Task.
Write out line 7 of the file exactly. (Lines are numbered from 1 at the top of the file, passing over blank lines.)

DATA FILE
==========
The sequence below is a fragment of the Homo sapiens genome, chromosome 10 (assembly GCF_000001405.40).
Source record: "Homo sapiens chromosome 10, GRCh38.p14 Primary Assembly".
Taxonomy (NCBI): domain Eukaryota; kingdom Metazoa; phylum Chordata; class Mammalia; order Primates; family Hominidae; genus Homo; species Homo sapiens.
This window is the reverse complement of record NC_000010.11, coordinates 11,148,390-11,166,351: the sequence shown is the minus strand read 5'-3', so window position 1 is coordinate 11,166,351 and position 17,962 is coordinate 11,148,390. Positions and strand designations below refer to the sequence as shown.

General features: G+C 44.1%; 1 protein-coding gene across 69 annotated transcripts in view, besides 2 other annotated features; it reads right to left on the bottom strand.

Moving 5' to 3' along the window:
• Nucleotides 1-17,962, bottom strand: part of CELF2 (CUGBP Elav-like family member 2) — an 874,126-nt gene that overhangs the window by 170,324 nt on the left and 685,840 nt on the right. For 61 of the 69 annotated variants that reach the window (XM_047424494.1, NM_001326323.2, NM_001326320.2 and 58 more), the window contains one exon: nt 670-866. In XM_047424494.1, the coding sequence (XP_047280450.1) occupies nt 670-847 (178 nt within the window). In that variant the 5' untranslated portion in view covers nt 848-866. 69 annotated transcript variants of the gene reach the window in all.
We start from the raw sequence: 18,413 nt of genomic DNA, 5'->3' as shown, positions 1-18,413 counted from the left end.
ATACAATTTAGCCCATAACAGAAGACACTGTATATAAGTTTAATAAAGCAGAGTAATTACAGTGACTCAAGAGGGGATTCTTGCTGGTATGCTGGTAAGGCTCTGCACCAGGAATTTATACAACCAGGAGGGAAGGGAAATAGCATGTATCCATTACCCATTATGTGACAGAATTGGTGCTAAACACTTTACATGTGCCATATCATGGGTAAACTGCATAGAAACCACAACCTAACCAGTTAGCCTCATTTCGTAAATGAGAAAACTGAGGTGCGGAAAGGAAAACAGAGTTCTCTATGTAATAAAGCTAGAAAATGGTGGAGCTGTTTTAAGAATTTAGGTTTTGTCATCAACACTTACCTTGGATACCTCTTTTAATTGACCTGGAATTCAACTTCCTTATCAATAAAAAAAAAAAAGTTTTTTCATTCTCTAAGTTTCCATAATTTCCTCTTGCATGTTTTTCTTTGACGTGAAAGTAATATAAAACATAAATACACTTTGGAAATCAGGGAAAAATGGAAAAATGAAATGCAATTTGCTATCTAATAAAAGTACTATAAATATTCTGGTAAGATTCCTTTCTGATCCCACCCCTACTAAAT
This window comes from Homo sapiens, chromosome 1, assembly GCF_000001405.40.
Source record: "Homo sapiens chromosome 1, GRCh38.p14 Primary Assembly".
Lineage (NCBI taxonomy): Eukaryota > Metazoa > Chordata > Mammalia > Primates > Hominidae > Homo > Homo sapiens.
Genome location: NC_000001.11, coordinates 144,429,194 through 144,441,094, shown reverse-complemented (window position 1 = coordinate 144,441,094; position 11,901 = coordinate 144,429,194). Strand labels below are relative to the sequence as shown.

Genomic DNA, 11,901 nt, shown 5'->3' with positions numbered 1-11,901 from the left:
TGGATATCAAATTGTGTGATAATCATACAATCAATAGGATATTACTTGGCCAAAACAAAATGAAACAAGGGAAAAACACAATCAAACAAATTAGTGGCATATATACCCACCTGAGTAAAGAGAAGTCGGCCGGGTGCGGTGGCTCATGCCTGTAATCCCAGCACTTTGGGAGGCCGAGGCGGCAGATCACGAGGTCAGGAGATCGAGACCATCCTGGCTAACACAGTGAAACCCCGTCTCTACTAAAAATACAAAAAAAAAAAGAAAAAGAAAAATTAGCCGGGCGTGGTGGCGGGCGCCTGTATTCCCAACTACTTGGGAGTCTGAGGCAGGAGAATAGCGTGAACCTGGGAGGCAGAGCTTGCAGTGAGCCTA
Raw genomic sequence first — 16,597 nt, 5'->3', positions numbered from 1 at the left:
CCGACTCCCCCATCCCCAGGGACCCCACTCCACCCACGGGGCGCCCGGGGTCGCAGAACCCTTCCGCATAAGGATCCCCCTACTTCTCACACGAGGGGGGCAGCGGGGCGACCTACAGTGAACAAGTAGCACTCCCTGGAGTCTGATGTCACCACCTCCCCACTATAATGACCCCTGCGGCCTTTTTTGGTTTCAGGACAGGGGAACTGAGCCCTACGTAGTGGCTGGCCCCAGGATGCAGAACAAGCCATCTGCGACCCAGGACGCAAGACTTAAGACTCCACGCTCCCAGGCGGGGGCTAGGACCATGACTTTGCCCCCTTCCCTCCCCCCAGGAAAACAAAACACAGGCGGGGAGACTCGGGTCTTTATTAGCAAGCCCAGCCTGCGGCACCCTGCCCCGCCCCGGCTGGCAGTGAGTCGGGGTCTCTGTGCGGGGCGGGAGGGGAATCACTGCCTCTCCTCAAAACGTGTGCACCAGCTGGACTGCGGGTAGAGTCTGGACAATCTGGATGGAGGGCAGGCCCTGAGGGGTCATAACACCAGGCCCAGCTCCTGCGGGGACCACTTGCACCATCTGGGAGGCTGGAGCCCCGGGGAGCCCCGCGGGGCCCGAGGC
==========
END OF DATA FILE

• Nucleotides 1-17,962, bottom strand: part of CELF2 (CUGBP Elav-like family member 2) — an 874,126-nt gene that overhangs the window by 170,324 nt on the left and 685,840 nt on the right. For 61 of the 69 annotated variants that reach the window (XM_047424494.1, NM_001326323.2, NM_001326320.2 and 58 more), the window contains one exon: nt 670-866. In XM_047424494.1, the coding sequence (XP_047280450.1) occupies nt 670-847 (178 nt within the window). In that variant the 5' untranslated portion in view covers nt 848-866. 69 annotated transcript variants of the gene reach the window in all.